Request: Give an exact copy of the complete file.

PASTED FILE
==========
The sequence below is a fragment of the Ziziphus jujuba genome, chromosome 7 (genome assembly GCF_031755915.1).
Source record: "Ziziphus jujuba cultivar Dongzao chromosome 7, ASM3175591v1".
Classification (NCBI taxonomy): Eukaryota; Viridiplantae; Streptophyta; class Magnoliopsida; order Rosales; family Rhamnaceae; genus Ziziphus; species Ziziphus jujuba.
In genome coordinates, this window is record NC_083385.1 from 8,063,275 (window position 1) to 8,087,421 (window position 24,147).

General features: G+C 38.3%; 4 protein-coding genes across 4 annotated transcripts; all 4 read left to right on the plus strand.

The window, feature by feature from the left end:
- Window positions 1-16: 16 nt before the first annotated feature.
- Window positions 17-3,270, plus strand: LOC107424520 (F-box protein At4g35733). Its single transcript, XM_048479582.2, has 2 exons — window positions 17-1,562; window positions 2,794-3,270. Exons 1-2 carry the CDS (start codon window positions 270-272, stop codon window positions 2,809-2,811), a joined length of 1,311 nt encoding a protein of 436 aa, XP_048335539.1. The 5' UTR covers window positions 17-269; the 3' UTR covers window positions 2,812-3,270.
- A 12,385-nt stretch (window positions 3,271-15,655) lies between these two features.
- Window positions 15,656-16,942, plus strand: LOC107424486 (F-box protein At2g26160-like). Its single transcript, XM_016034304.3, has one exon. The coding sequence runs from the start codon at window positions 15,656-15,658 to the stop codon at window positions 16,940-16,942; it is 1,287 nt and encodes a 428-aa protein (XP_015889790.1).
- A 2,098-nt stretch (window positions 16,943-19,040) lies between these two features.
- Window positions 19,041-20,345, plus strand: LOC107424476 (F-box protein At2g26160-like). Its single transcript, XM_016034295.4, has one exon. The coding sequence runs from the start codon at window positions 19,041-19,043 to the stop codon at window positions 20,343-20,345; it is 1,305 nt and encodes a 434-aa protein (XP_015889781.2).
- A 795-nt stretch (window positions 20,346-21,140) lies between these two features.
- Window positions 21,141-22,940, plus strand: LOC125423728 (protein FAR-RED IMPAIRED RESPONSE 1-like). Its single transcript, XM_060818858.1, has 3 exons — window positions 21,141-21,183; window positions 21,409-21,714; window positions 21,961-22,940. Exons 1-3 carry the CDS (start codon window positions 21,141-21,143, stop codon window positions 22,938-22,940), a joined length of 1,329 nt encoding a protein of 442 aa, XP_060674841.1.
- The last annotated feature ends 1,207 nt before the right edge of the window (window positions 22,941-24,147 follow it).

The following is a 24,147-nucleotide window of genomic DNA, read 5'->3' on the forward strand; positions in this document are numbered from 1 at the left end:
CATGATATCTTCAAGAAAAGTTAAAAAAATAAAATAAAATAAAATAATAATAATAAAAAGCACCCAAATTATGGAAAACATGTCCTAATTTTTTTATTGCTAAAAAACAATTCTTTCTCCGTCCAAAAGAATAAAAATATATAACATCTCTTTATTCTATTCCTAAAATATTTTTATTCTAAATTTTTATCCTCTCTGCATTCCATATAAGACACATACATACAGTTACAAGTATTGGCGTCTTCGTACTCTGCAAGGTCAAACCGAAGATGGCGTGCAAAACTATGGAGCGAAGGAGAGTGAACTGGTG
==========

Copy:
The sequence below is a fragment of the Ziziphus jujuba genome, chromosome 7 (genome assembly GCF_031755915.1).
Source record: "Ziziphus jujuba cultivar Dongzao chromosome 7, ASM3175591v1".
Classification (NCBI taxonomy): Eukaryota; Viridiplantae; Streptophyta; class Magnoliopsida; order Rosales; family Rhamnaceae; genus Ziziphus; species Ziziphus jujuba.
In genome coordinates, this window is record NC_083385.1 from 8,063,275 (window position 1) to 8,087,421 (window position 24,147).

General features: G+C 38.3%; 4 protein-coding genes across 4 annotated transcripts; all 4 read left to right on the plus strand.

The window, feature by feature from the left end:
- Window positions 1-16: 16 nt before the first annotated feature.
- Window positions 17-3,270, plus strand: LOC107424520 (F-box protein At4g35733). Its single transcript, XM_048479582.2, has 2 exons — window positions 17-1,562; window positions 2,794-3,270. Exons 1-2 carry the CDS (start codon window positions 270-272, stop codon window positions 2,809-2,811), a joined length of 1,311 nt encoding a protein of 436 aa, XP_048335539.1. The 5' UTR covers window positions 17-269; the 3' UTR covers window positions 2,812-3,270.
- A 12,385-nt stretch (window positions 3,271-15,655) lies between these two features.
- Window positions 15,656-16,942, plus strand: LOC107424486 (F-box protein At2g26160-like). Its single transcript, XM_016034304.3, has one exon. The coding sequence runs from the start codon at window positions 15,656-15,658 to the stop codon at window positions 16,940-16,942; it is 1,287 nt and encodes a 428-aa protein (XP_015889790.1).
- A 2,098-nt stretch (window positions 16,943-19,040) lies between these two features.
- Window positions 19,041-20,345, plus strand: LOC107424476 (F-box protein At2g26160-like). Its single transcript, XM_016034295.4, has one exon. The coding sequence runs from the start codon at window positions 19,041-19,043 to the stop codon at window positions 20,343-20,345; it is 1,305 nt and encodes a 434-aa protein (XP_015889781.2).
- A 795-nt stretch (window positions 20,346-21,140) lies between these two features.
- Window positions 21,141-22,940, plus strand: LOC125423728 (protein FAR-RED IMPAIRED RESPONSE 1-like). Its single transcript, XM_060818858.1, has 3 exons — window positions 21,141-21,183; window positions 21,409-21,714; window positions 21,961-22,940. Exons 1-3 carry the CDS (start codon window positions 21,141-21,143, stop codon window positions 22,938-22,940), a joined length of 1,329 nt encoding a protein of 442 aa, XP_060674841.1.
- The last annotated feature ends 1,207 nt before the right edge of the window (window positions 22,941-24,147 follow it).

The following is a 24,147-nucleotide window of genomic DNA, read 5'->3' on the forward strand; positions in this document are numbered from 1 at the left end:
CATGATATCTTCAAGAAAAGTTAAAAAAATAAAATAAAATAAAATAATAATAATAAAAAGCACCCAAATTATGGAAAACATGTCCTAATTTTTTTATTGCTAAAAAACAATTCTTTCTCCGTCCAAAAGAATAAAAATATATAACATCTCTTTATTCTATTCCTAAAATATTTTTATTCTAAATTTTTATCCTCTCTGCATTCCATATAAGACACATACATACAGTTACAAGTATTGGCGTCTTCGTACTCTGCAAGGTCAAACCGAAGATGGCGTGCAAAACTATGGAGCGAAGGAGAGTGAACTGGTG